Would there be grounds for thinking of parts of the Histoire ancienne jusqu'à César less as 'history', and more as 'geography'? This question is intended to be provocative, and responds in part to what Keith Lilley identifies as 'the oft-repeated orthodoxy that the Middle Ages represents a geographic and cartographic lacuna in a western history of intellectual and scientific endeavour' (p.5). Yet knowledge of the natural world was both prevalent and regarded as important in the work of late antique and medieval writers, not only for the practicalities of navigating around an interconnected aristocratic world, but also for the study of scripture. Indeed other medieval texts display what one might term a 'geographic' approach to history, such as Thomas of Kent's Roman de toute chevalerie, Gossouin de Metz's L'Image du monde, and Marco Polo's Devisement du monde. The Histoire ancienne—differing from the above texts in terms of historical agenda and transmission—has a wide geographical coverage: from East to West the narrative moves, following a trail of toponyms that slowly leads the reader across the Mediterranean, ending up in Gaul as Caesar marches his armies in conquest.
Scholars have increasingly turned their attention to the presentation, preservation and expression of 'geographical' knowledge in Late Antiquity and the Middle Ages. The brilliant collection Mapping Medieval Geographies, Geographical Encounters in the Latin West and Beyond, 300–1600 (ed. Keith D. Lilley) offers a broad survey of varying premodern approaches to 'geography' across time and space. Chapter Two, 'Geography and memory in Isidore's Etymologies' by Andy Merrills, argues that the organisation and presentation of the 'geographical' sections in Isidore of Seville's huge text were influenced by the need for clarity and for effective memorisation. Isidore, Merrills posits, supplemented this geographical information with brief digressions 'of historical, linguistic or natural historical interest' in order to provide 'some depth to what would otherwise be an undifferentiated parade of names.' (p.55)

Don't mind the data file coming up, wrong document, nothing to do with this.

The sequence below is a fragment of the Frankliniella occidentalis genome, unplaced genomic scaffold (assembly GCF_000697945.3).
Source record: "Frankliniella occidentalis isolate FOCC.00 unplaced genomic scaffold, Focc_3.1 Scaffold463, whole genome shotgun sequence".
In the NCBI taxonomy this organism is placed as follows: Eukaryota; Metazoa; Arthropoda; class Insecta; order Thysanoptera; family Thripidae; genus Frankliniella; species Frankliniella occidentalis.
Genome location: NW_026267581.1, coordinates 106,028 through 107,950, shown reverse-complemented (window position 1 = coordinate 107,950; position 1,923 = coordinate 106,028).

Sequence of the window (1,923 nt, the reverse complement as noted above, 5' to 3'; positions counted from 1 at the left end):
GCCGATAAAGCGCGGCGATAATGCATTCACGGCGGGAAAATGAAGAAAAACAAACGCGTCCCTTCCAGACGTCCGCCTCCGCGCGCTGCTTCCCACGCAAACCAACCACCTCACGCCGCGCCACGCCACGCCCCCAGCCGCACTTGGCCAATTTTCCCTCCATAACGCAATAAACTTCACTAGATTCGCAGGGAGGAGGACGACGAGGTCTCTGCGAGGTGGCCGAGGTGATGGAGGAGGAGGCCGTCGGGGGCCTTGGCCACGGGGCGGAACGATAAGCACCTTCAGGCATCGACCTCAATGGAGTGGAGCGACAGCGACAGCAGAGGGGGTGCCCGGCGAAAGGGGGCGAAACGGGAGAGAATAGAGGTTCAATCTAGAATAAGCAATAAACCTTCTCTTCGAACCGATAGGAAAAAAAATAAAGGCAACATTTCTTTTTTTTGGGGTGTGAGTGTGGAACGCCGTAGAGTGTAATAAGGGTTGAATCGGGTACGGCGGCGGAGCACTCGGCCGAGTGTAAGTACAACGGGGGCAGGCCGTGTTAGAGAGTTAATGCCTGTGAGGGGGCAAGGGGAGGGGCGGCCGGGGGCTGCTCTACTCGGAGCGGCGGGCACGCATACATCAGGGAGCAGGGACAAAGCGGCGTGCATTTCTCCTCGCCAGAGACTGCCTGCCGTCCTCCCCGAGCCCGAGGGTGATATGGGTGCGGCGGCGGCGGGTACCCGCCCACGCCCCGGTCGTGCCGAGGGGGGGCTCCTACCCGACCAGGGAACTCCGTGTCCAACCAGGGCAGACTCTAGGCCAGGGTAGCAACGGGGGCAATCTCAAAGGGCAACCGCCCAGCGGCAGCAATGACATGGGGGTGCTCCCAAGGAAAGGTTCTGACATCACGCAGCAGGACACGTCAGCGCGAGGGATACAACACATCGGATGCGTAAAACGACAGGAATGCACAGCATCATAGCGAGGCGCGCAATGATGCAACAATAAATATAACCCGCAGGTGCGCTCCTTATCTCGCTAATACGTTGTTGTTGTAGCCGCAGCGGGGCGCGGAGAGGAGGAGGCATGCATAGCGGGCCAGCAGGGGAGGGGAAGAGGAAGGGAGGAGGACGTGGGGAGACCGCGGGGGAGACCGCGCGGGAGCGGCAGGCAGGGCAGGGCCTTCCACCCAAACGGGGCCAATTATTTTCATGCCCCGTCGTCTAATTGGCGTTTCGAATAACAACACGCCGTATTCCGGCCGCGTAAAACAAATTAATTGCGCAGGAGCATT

One of the examples that Merrills provides is a passage in Book IX, in which Isidore discusses how Persia came to be named:
Persae a Perseo sunt vocati, qui e Graecia Asiam transiens, ibi barbaras gentes gravi diuturnoque bello perdomuit, novissime victor nomen subiectae genti dedit. (IX.2.47)
[The Persians were named after King Perseus, who crossed into Asia from Greece and there dominated the barbarian nations with heavy and prolonged fighting. Right after his victory he gave his name to the conquered people.]
According to Merrills, this act of association is central to Isidore's approach to organising information, namely an 'etymological' one, but which also has an important mnemonic function: the inseparability of the nomen from the res allows for more effective recall, thus transforming the work from a reference text into a repository of knowledge stored in the human mind.
It is interesting, then, that this same piece of information appears in the Orient I section of the first redaction of the Histoire ancienne.
E adonques ausi ala perseus de gresse en asye· [et] la en une des parties lor coru sus par bataille si iconquist grant terre dont les gens diuerses furent par lui uencues [et] desconfites· [et] il de son non mist le regne a non perse· [et] persans le pueple· (§388.9)
[And also at that time Perseus went from Greece into Asia, and there in one of those areas he crushed them in battle and so conquered a huge amount of land, whose many different inhabitants were vanquished and destroyed by him, and it was his name that he gave to Persia, the kingdom, and to Persians, the people.]